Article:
Fundraising in a downturn: Why it benefits investors to go counter-cyclical

Angel Investing
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Uber. Airbnb. WhatsApp. 

While these tech companies are now household names, most people overlook their inauspicious beginning: These companies were founded during the Great Recession. This forced their founders to fundraise at a time when individual and institutional investors alike were holding tight to their checkbooks and war chests. 

The world finds itself in a similar economy in 2023, and fundraising is similarly down. According to recent data from DealStreetAsia, funding for startups in Southeast Asia declined by 56% from the same period of the previous year

As value investors, we do not just sit idly by, waiting for the global economy to recover. Like the investors who fortuitously invested in Uber, Airbnb, and Whatsapp during the Great Recession (and PayPal, Amazon, and eBay from the dot-com bubble for that matter), there are great startups to invest in now.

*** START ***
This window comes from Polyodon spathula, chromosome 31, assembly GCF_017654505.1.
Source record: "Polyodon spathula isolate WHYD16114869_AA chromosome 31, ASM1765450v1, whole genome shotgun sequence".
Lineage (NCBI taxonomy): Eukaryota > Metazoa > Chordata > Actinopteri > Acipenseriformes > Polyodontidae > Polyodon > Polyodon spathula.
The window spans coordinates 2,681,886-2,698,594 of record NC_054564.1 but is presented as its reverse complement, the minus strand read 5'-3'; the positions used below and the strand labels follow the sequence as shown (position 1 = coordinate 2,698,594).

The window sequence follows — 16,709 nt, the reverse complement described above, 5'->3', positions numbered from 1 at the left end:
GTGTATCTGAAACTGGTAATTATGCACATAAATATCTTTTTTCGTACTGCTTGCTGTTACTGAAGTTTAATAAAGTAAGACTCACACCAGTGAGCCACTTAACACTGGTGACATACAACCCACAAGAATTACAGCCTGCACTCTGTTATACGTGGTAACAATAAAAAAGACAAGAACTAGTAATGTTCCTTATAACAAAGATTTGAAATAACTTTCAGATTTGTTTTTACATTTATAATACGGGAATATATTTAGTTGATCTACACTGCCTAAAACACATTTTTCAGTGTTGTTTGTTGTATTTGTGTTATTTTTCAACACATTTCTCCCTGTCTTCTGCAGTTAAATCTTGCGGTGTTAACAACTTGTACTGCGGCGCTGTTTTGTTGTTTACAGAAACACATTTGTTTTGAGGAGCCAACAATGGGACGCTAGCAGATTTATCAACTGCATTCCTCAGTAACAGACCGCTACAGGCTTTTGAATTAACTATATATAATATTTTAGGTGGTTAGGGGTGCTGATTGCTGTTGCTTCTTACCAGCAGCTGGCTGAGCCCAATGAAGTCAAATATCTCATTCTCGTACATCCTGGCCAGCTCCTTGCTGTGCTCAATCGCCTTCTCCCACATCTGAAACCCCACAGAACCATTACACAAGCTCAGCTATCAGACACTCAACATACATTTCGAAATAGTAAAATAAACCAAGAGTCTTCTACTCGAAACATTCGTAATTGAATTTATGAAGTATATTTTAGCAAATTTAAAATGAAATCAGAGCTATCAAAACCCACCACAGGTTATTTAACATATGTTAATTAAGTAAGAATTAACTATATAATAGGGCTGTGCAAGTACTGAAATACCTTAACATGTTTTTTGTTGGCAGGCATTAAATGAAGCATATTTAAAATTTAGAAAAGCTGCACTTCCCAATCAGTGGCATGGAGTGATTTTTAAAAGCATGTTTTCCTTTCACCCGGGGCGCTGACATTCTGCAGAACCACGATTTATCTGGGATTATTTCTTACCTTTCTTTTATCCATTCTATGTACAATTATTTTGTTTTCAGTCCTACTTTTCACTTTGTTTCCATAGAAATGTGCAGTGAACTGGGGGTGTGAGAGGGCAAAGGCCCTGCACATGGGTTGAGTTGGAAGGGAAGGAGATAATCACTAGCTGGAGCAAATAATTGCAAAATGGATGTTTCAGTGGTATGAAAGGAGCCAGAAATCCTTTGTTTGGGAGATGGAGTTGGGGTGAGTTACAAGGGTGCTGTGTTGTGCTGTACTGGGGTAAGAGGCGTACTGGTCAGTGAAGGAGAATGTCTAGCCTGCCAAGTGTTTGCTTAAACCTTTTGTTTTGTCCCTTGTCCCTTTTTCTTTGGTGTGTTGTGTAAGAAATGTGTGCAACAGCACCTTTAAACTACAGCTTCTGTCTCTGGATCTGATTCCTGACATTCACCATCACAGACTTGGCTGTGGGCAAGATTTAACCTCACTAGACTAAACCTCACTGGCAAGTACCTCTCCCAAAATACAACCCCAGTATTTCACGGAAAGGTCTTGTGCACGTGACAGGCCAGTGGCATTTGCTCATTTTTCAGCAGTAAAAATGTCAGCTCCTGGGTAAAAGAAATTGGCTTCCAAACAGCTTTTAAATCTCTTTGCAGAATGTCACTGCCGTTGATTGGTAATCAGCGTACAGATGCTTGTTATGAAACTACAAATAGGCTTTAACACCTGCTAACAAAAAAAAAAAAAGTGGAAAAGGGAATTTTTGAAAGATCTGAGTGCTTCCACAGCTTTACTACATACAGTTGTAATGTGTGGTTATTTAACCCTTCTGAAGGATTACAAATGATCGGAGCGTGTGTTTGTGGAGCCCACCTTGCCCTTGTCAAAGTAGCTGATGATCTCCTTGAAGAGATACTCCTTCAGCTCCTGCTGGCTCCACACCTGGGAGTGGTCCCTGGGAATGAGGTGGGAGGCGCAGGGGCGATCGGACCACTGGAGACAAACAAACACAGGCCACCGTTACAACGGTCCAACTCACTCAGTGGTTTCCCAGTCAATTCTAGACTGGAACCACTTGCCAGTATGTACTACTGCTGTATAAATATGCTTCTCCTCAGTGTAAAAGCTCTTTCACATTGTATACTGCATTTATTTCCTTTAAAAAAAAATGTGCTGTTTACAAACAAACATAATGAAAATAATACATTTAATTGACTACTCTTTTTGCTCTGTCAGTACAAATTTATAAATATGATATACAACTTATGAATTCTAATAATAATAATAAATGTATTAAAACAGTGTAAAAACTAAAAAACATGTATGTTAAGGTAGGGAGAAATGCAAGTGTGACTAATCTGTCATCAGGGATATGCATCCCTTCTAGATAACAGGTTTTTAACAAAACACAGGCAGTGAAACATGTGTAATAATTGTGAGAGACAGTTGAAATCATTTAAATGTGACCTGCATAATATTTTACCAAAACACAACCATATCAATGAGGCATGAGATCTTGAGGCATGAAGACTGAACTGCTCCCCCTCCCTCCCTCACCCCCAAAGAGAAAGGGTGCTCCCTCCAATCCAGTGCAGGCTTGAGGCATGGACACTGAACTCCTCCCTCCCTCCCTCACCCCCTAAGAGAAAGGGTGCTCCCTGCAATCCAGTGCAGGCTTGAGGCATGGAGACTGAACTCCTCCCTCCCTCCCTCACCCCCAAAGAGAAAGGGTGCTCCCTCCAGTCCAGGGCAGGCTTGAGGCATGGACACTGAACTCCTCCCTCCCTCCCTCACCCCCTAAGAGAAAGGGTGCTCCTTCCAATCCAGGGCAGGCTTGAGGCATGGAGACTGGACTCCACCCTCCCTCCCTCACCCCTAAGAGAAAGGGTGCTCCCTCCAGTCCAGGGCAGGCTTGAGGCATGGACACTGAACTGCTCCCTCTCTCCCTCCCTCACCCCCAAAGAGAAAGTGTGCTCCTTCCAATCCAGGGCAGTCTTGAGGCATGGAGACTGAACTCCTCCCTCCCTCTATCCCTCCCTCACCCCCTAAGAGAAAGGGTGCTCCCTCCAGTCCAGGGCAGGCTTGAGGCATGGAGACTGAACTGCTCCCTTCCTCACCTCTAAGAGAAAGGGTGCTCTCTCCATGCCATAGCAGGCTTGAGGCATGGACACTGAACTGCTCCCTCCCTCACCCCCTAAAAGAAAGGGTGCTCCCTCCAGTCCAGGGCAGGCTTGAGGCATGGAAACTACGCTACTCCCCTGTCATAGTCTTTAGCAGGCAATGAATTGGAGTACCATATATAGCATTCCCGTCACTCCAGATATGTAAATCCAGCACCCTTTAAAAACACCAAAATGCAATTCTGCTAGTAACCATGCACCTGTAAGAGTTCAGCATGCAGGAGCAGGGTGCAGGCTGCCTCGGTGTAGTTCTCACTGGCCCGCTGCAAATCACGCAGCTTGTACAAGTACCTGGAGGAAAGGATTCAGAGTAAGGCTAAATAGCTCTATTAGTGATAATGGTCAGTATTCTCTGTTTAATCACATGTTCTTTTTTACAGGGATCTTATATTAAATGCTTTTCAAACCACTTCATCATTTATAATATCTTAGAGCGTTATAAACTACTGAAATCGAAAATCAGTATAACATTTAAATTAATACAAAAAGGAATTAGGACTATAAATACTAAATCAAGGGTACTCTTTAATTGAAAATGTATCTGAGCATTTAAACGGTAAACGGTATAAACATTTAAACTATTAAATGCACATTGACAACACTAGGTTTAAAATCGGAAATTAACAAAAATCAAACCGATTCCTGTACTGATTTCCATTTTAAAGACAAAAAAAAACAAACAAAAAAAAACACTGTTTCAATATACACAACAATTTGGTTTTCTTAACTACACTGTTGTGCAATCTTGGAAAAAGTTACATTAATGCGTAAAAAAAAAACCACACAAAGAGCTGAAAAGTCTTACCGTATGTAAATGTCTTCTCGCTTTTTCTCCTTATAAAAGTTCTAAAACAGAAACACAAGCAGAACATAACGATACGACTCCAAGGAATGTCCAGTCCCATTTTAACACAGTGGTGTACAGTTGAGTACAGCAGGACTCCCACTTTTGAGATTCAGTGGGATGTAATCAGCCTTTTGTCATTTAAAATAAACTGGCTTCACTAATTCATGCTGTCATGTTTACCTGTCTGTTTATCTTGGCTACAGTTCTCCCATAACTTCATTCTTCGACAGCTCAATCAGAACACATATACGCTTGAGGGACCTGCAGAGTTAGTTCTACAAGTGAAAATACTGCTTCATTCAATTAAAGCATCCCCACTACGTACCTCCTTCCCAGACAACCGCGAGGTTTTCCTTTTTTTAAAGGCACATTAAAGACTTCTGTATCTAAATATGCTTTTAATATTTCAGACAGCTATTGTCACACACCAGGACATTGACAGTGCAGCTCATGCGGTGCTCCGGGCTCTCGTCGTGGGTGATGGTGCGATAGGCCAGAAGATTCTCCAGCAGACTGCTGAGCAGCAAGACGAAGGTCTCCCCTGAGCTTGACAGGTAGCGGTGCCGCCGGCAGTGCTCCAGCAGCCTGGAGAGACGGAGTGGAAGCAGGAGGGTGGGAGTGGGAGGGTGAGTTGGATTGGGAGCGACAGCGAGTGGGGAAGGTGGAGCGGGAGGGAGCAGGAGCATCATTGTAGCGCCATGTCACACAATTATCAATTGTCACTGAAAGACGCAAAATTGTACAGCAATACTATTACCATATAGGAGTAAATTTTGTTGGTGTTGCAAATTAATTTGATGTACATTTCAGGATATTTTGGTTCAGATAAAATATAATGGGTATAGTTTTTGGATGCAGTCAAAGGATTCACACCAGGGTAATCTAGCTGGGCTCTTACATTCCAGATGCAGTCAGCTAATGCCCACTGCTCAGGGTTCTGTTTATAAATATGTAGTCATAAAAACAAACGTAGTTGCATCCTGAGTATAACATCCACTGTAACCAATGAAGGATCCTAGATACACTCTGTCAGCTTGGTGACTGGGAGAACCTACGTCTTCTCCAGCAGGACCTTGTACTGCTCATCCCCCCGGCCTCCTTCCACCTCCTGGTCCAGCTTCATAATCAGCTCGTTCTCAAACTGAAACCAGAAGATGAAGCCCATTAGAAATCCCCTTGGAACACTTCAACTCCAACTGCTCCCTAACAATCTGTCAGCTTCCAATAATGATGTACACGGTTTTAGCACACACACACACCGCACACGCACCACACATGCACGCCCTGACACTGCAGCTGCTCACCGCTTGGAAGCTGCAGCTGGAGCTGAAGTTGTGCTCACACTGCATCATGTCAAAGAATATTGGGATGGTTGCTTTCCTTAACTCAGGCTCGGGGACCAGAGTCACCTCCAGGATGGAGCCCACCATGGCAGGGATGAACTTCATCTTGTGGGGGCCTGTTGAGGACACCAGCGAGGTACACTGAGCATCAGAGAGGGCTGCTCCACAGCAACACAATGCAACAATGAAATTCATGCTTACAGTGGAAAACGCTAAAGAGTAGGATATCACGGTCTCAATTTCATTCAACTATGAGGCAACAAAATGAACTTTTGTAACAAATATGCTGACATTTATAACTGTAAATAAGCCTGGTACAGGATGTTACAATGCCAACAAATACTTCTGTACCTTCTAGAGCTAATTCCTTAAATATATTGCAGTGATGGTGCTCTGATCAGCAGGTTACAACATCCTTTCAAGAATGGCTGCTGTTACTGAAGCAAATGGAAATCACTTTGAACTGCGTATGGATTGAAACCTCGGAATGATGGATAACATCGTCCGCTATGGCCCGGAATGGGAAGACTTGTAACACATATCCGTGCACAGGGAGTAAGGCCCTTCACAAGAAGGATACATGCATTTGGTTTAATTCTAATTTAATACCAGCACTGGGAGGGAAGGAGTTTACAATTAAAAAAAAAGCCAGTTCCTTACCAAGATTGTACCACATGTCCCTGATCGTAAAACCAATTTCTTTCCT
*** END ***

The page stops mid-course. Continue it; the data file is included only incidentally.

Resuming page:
Here are 3  reasons that investors should consider when going against the grain.

1.Benefit from dollar cost averaging

One of the consistent recommendations across financial advisors in equity markets is dollar cost averaging: You invest in the same amount on a regular basis, be it monthly, quarterly, or annually. Because the investor is investing consistently - and not trying to time the market - this removes any emotion out of their investment thesis, which generally results in a higher return on investment (ROI).

Dollar cost averaging also applies to the world of venture capital. By investing in startups in any economic environment - including a bubble or decline - investors will minimize any bias in their decision-making. This belief is baked into the structure of Accelerating Asia, which accepts a cohort of about ten startups, twice a year, year-in and year-out since the firm’s founding in 2019. This consistency in the face of wildly different economic climates has led to Accelerating Asia backing founders who can grow their business in any market. 

2. Snap up great deals